Adolescent pregnancy presents a significant public health challenge for Cambodia. Despite declines in the overall fertility rate, the adolescent fertility rate is increasing. Adolescent pregnancy is particularly problematic in the Northeast provinces of Ratanak Kiri and Mondul Kiri where 34 percent of girls aged between 15 and 19 have begun childbearing; this is almost three times Cambodia’s national average of 12 percent. Language, cultural and geographic barriers have restricted qualitative exploration of the sexual and reproductive health (SRH) challenges that face indigenous adolescents in Northeast Cambodia. The current study sought to address this gap by exploring the SRH practices of adolescent mothers from indigenous populations in Ratanak Kiri Province. Twenty-two adolescent mothers, aged between 15 and 19, were recruited from seven indigenous villages in Ratanak Kiri Province and asked to participate in a combined body mapping exercise and semi-structured interview. Participants were given a large piece of paper (59.4 x 84.1 cm) with the outline of a female body and asked to draw the female reproductive organs onto the ‘body map’. Participants were encouraged to explain what they had drawn with the purpose of evoking conversation about their reproductive bodies. Adolescent mothers were then invited to participate in a semi-structured interview to further expand on topics of SRH. The qualitative approach offered an excellent avenue to explore the unique SRH challenges that face indigenous adolescents in rural Cambodia. In particular, the use of visual data collection methods reduced the language and cultural barriers that have previously restricted or prevented qualitative exploration of this population group. Thematic analysis yielded six major themes: (1) understanding of the female reproductive body, (2) contraceptive knowledge, (3) contraceptive use, (4) barriers to contraceptive use, (5) sexual practices, (6) contact with healthcare facilities. Participants could name several modern contraceptive methods and knew where they could access family planning services. However, adolescent mothers explained that they gained this knowledge during antenatal care visits and consequently participants had limited SRH knowledge, including contraceptive awareness, at the time of sexual initiation. Fear of the perceived side effects of modern contraception, including infertility, provided an additional barrier to contraceptive use for indigenous adolescents. Participants did not cite cost or geographic isolation as barriers to accessing SRH services. Child marriage and early sexual initiation were also identified as important factors contributing to the high prevalence of adolescent pregnancy in this population group. The findings support the Ministry of Education, Youth and Sports' (MoEYS) recent introduction of SRH education into the primary and secondary school curriculum but suggest indigenous girls in rural Cambodia require additional sources of SRH information. Results indicate adolescent girls’ first point of contact with healthcare facilities occurs after they become pregnant. Promotion of an effective continuum of care by increasing access to healthcare services during the pre-pregnancy period is suggested as a means of providing adolescents girls with an additional avenue to acquire SRH information.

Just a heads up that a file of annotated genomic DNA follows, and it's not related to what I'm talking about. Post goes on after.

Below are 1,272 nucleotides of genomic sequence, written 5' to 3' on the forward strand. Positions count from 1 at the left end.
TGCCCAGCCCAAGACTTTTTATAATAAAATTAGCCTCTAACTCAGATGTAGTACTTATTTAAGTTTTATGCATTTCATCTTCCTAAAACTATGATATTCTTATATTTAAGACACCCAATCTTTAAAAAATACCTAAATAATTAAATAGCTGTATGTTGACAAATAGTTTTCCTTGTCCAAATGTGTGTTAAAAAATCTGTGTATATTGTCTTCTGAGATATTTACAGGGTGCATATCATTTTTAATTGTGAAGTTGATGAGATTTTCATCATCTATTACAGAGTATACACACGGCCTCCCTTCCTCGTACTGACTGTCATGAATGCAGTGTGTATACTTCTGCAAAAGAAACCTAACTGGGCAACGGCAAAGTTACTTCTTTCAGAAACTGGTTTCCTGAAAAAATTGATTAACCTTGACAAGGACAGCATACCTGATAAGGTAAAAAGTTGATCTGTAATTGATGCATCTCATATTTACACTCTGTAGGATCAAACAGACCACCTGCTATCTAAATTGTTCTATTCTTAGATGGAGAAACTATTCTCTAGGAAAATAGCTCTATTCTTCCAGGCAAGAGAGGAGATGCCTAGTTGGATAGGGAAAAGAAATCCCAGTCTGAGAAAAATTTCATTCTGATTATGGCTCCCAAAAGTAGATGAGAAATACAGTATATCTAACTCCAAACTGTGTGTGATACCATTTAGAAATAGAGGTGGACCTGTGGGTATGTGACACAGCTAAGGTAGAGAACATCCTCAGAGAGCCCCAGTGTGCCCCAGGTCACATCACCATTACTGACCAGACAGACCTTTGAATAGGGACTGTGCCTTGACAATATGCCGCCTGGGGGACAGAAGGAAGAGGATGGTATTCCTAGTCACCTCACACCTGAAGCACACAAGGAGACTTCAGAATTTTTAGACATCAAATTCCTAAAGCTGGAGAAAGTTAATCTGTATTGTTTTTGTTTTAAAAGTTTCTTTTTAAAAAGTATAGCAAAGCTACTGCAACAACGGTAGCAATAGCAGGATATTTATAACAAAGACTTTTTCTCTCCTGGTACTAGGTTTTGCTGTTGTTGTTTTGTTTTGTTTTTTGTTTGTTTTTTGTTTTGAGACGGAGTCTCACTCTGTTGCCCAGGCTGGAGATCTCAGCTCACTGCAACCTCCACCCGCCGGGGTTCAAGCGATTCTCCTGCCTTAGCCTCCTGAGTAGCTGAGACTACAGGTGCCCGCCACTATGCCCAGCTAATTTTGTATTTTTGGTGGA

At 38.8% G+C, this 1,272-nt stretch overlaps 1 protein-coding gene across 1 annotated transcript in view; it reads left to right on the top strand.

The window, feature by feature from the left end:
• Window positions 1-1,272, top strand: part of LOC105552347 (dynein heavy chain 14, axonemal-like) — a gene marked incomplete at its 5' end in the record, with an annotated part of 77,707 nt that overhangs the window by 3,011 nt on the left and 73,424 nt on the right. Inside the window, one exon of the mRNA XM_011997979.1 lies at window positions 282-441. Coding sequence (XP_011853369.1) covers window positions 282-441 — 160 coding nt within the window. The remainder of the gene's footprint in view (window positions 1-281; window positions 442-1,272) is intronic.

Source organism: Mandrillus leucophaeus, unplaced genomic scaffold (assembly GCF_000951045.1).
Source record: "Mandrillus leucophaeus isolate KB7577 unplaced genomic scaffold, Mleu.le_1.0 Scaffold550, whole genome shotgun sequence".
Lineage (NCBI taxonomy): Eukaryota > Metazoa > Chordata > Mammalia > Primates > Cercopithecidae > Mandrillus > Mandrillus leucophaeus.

Keywords: adolescent pregnancy, contraceptive use, family planning, sexual and reproductive health

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4 Impact of Transportation on Access to Reproductive and Maternal Health Services in Northeast Cambodia: A Policy Brief

Authors: Zaman Jawahar, Anne Rouve-Khiev, Elizabeth Hoban, Joanne Williams